Jason Ropchan

Jason Ropchan is the Founder and CEO of Your Tribute, an online resource for Funeral and Grief information and products. He has more than 15 years experience in the funeral industry developing and marketing funeral technology. He has worked with thousands of funeral homes worldwide to help them provide online memorials and video tributes to their families.

Families can use Your Tribute to create an online memorial to commemorate the life of a departed love one. Use the memorial to share his or her story, add photos and videos, leave condolences and memorials, and then invite friends and family to do the same. Your Tribute also provides users with hundreds of Funeral and Grief articles to help plan or attend a funeral, and recover from the grief of losing a loved one.

In 2004 Jason Ropchan founded Timeless Tributes, a video software program designed specifically for funeral homes. The software let funeral directors quickly and easily create professional Video Tributes for their families. The video was displayed during the funeral service and provided to the family as a keepsake. Timeless Tributes has been used by more than two thousand funeral homes to create more than half a million tribute videos.

How to Choose a Grief Support Group No Comments

When you lose someone or something that you love, grief is the most natural response. Sharing your experiences, thoughts and feelings with a group of people who have also experienced a loss can be cathartic. There are a variety of grief support groups available to you; choosing the right one will make all the difference. Grief support can play a vital role in the mental health…

How Grief Counseling and Therapy Can Help the Bereaved No Comments

When you lose a loved one, be it friend, family member or pet, you move through stages of grief. Many people choose to deal with the process on their own, not completely understanding the stages that they are going through. This can lead to feelings of sadness, depression and even anger at a level greater than which would normally be felt. For others, dealing with grief…

How to Offer Grief Support Based on Age Group No Comments

Everyone grieves differently. People move through the stages of grief at their own pace. This is especially true among the different age groups. While adults and the elderly may have coping mechanisms in place, toddlers, children and teens do not have the same life experiences. When you have lost a loved one, you may have immediate family members surrounding…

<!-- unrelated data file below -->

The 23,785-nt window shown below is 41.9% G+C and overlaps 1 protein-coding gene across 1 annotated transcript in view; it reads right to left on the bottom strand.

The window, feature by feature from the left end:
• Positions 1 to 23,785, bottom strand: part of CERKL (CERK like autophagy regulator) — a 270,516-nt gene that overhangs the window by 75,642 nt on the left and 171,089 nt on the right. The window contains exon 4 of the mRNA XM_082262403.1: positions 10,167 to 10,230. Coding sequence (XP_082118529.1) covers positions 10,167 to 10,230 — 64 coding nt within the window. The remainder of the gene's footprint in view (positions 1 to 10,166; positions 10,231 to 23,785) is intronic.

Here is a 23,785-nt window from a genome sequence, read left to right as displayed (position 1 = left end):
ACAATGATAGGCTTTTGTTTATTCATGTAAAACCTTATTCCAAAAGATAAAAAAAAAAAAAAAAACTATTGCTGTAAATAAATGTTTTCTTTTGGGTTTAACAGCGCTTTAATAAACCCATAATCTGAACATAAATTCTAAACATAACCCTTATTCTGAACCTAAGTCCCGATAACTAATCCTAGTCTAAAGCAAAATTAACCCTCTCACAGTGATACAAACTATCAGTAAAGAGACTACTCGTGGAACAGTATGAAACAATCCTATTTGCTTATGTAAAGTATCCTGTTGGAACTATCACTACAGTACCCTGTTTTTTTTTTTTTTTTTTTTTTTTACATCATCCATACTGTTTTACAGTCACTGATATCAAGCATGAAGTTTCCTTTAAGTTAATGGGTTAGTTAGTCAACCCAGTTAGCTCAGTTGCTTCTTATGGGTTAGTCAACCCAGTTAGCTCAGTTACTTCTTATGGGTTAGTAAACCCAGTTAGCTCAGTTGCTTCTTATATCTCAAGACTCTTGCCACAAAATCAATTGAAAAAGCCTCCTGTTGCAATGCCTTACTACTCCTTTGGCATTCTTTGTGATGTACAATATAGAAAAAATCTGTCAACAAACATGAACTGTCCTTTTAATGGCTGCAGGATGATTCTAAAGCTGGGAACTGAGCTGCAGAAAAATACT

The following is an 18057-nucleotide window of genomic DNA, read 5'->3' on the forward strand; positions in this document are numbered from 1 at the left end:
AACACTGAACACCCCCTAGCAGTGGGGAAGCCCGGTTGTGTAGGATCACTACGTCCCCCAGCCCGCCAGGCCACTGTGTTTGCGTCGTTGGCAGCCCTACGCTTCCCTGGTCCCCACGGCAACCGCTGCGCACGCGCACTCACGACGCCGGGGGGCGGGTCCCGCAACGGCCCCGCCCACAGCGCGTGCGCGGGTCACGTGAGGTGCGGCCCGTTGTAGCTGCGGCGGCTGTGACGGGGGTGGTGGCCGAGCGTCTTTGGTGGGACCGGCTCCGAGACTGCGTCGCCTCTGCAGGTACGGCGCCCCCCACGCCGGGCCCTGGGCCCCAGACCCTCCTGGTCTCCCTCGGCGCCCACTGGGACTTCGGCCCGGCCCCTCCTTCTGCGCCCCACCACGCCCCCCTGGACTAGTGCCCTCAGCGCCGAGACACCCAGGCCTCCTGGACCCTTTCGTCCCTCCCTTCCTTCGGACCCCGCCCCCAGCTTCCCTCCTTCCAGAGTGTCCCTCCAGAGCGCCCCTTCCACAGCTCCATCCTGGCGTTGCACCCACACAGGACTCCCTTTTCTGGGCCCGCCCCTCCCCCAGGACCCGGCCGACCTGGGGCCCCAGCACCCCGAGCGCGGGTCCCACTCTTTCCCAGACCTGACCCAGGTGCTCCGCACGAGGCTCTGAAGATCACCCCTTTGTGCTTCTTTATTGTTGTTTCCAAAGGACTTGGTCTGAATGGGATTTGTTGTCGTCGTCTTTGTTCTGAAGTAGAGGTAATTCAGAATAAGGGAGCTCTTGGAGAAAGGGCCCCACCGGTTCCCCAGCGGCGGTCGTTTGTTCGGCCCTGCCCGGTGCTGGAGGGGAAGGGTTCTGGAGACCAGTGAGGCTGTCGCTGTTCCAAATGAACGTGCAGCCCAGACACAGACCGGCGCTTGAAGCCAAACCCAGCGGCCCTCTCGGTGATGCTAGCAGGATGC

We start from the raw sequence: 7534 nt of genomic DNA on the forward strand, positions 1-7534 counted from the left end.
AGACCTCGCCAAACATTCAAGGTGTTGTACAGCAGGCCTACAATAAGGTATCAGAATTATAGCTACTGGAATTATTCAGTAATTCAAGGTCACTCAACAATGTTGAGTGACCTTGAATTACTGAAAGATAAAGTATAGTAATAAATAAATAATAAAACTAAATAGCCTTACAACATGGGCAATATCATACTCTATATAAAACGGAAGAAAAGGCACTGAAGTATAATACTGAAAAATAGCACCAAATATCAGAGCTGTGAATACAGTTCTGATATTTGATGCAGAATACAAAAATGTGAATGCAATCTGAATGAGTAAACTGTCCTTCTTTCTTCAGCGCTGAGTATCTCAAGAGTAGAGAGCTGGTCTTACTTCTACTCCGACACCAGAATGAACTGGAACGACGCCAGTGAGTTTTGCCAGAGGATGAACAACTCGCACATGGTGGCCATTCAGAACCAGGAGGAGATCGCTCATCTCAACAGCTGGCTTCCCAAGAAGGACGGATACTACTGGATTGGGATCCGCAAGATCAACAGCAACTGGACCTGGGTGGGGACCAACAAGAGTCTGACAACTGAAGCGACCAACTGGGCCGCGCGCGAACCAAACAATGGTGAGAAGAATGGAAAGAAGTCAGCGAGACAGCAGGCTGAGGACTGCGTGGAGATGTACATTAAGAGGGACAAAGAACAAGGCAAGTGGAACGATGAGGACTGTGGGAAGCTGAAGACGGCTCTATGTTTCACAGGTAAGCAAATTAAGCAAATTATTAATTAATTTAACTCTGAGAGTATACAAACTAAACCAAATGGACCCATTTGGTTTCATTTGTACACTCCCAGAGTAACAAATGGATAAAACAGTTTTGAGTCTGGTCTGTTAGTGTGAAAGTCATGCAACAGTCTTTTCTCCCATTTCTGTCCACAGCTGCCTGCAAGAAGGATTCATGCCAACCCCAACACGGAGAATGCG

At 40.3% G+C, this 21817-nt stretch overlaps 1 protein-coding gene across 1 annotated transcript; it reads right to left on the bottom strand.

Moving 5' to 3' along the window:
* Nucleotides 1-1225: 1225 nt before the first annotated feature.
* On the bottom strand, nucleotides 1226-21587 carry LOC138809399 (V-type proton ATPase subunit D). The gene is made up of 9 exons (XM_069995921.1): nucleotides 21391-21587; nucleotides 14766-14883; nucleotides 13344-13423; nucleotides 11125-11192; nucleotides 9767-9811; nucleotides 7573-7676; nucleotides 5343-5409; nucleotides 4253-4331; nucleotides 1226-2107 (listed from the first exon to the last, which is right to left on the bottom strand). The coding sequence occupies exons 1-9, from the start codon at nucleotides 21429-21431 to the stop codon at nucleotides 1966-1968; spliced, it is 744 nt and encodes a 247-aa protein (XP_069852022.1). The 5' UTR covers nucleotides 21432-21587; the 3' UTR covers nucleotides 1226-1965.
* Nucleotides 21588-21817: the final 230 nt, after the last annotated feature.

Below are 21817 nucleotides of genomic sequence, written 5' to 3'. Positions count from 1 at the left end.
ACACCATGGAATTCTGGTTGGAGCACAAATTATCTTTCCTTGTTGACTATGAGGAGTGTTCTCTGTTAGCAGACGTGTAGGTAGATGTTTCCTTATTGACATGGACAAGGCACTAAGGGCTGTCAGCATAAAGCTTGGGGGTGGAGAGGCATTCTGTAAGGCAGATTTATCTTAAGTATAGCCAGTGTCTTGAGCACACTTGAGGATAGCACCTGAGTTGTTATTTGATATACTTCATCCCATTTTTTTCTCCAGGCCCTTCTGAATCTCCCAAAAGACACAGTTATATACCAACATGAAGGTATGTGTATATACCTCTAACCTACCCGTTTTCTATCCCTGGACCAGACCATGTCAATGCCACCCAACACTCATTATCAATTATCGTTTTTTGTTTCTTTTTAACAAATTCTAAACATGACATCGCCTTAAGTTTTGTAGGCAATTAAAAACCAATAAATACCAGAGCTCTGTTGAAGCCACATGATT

The Five (or Seven) Stages of Grief No Comments

Many people refer to the five stages of grief. If you have lost someone or know someone who has, you will come across many articles about moving through these stages. What you do not often see is the seven stages of grief model. This model closely follows the five stages model, with two additional platforms: pain/guilt and the upward turn. In essence, these emotions or stages…

How to Recognize Complicated Grief (Prolonged Grief Disorder) No Comments

It is normal for people to experience acute grief when they lose a loved one. As first explored in the book “On Death and Dying” by Elisabeth Kubler-Ross, there are five accepted stages of grief. People move through these stages at different intervals, but most people find themselves in the end stages within several months of a loss. Normal or typical grief is experienced…

Anticipated Death vs Sudden or Traumatic Death No Comments

Death of any kind leaves a hole in the hearts of those left behind. The grieving process that takes place is similar no matter if the death was anticipated or sudden. There are, however, differences that can range from subtle to extreme. When someone has a terminal illness, friends and family have time to say the things they have always wanted to say…

After the Funeral No Comments